Why didn’t that selector work?

CSS Specificity 

Ever get frustrated when a newly added CSS rule just doesn’t work? CSS specificity is how a browser determines which CSS properties will be applied to an element. If this is the first you’ve heard about this, don’t worry, a surprising number of engineers I meet don’t understand how CSS specificity works and can probably help explain why CSS naming conventions like BEM are so popular. (If you follow BEM, your score should typically never go past 0,1,0 or 0,2,0).

In a nutshell:

  1. The selector with the higher specificity score wins
  2. For selectors with the same specificity score, the last one wins (rule closest to the bottom of the stylesheet)
  3. Inline styles added to an element element overwrites any styles in the CSS
  4. !important will override all other specificity.
  5. If you have two matching !important rules, the last one wins.

How do you calculate specificity?

It’s actually pretty simple. CSS specificity is just counting. If you look at the specification:

A selector’s specificity is calculated as follows:

  • count the number of ID selectors in the selector (= a)
  • count the number of class selectors, attributes selectors, and pseudo-classes in the selector (= b)
  • count the number of type selectors and pseudo-elements in the selector (= c)
  • ignore the universal selector

Selectors inside the negation pseudo-class are counted like any other, but the negation itself does not count as a pseudo-class.

Concatenating the three numbers a-b-c (in a number system with a large base) gives the specificity.

Examples:

*               /* a=0 b=0 c=0 specificity =   0 */
LI              /* a=0 b=0 c=1 specificity =   1 */
UL LI           /* a=0 b=0 c=2 specificity =   2 */
UL OL+LI        /* a=0 b=0 c=3 specificity =   3 */
H1 + *[REL=up]  /* a=0 b=1 c=1 specificity =  11 */
UL OL LI.red    /* a=0 b=1 c=3 specificity =  13 */
LI.red.level    /* a=0 b=2 c=1 specificity =  21 */
#x34y           /* a=1 b=0 c=0 specificity = 100 */
#s12:not(FOO)   /* a=1 b=0 c=1 specificity = 101 */

Lets break that down a little bit further.

Concatenating the three numbers a-b-c (in a number system with a large base) gives the specificity.

ID Selectors > Class Selectors > Type Selectors

Here’s the tricky part. No matter how many type selectors you have, it’ll never trump a single class selector, and similarly no matter how many class selectors you have, it’ll never trump a single ID selector. Instead of using base-10, you can put a comma between each of the selector types.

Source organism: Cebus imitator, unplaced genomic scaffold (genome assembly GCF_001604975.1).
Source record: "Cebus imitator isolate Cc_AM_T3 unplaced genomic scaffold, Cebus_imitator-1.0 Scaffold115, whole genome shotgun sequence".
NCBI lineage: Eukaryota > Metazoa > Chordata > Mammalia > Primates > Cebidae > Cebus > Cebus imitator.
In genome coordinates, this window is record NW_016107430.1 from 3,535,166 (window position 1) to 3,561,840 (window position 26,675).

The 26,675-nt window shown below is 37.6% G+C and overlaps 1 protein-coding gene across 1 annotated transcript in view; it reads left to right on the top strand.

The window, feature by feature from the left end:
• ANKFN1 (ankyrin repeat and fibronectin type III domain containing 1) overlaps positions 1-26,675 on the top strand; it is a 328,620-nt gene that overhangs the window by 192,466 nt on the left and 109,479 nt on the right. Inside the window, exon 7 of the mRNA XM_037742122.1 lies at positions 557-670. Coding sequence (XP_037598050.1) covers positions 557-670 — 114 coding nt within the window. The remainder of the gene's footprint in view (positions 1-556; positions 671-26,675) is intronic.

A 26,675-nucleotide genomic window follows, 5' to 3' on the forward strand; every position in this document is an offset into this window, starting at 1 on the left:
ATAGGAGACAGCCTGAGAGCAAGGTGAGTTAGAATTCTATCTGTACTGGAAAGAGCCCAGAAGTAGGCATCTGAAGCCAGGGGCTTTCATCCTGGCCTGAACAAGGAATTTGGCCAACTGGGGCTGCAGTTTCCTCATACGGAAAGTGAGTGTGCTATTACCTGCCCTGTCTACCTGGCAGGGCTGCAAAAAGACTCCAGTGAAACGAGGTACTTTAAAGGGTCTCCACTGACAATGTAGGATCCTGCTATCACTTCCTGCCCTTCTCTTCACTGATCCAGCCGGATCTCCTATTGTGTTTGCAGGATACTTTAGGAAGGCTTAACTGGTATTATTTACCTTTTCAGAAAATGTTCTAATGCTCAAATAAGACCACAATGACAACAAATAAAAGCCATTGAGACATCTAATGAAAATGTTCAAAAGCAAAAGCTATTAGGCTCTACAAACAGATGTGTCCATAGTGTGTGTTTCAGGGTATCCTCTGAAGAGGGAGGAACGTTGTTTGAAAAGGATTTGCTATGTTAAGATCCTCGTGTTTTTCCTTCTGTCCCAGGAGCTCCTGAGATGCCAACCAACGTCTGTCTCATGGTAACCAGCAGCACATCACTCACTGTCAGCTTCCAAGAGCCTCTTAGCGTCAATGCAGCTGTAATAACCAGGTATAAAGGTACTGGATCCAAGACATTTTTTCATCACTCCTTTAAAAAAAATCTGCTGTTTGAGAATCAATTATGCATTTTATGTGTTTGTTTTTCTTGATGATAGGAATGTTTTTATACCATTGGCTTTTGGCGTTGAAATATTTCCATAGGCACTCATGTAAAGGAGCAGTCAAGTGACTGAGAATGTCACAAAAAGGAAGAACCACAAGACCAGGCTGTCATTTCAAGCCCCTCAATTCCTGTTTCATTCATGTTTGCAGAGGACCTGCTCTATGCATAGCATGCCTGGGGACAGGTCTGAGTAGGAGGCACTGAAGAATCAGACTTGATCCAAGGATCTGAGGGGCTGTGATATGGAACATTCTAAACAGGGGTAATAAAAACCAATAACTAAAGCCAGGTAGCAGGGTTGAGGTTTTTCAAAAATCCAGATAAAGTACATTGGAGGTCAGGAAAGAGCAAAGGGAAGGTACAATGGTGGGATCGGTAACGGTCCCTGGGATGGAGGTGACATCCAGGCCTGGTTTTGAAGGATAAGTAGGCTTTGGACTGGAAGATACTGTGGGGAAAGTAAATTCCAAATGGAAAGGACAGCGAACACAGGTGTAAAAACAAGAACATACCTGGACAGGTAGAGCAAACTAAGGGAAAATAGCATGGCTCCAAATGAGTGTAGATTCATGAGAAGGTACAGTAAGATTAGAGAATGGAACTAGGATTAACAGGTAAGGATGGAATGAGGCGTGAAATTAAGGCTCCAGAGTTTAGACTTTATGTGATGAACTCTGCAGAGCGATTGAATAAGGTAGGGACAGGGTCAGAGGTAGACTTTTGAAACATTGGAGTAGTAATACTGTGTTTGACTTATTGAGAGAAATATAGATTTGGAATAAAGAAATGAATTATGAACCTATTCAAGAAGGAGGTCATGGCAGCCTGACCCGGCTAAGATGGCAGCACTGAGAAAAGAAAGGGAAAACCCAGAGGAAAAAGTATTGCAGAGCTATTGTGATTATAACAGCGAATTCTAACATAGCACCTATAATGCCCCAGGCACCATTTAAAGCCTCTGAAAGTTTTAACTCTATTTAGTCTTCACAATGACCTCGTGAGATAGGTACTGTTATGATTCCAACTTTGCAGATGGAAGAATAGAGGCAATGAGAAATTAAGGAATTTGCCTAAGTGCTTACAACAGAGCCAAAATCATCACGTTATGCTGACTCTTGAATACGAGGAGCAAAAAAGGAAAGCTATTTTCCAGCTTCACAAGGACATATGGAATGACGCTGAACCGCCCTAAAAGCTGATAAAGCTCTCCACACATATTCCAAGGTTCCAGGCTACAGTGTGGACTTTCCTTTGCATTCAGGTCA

So for example the top .foo selector cannot be overridden by a selector which only uses type selectors, no matter how many of them you add to your selector. For convenience, most folks will use base-10 since hopefully your CSS file doesn’t have selectors like this.

//specificity=0,1,0
.foo 
//specificity=0,0,11
html body div ul li span span span span span span 

What about inline styles?

Inline styles always overwrite any styles in the CSS. So the div in this case will be red, and this is true no matter how many id selectors we add to the css rule.

<div id="green" style="background:red;"></div>
#green {background: green;}

!important

In this case, our div actually will be green, despite the inline selector, or any CSS rules. It’s common knowledge to avoid using !important when you can use alternative means, because you’ll likely waste a lot of time for your future-self or your co-workers when you can’t override that important rule you just added.

<div id="green" style="background:red;"></div>
#green {background: green !important;}

When using !important is OK

That being said, !important is a tool and there are times when it’s acceptable to use it.

  1. Overriding Media Query Styles – Need to override a rule for a particular target screen-size? You can avoid this in some cases, but if you use a CSS framework like Bootstrap, you already have these rules in place.
  2. Utility Classes – Want that .pull-right to really stick to the right? !important. It’s easily arguable that you don’t need utility classes at all, but this is how you get them to work.
  3. Email Styling – Email styling is like stepping back in time. You use tables everywhere, clients have terrible CSS support, and sometimes the only way to override default client styling is by using !important.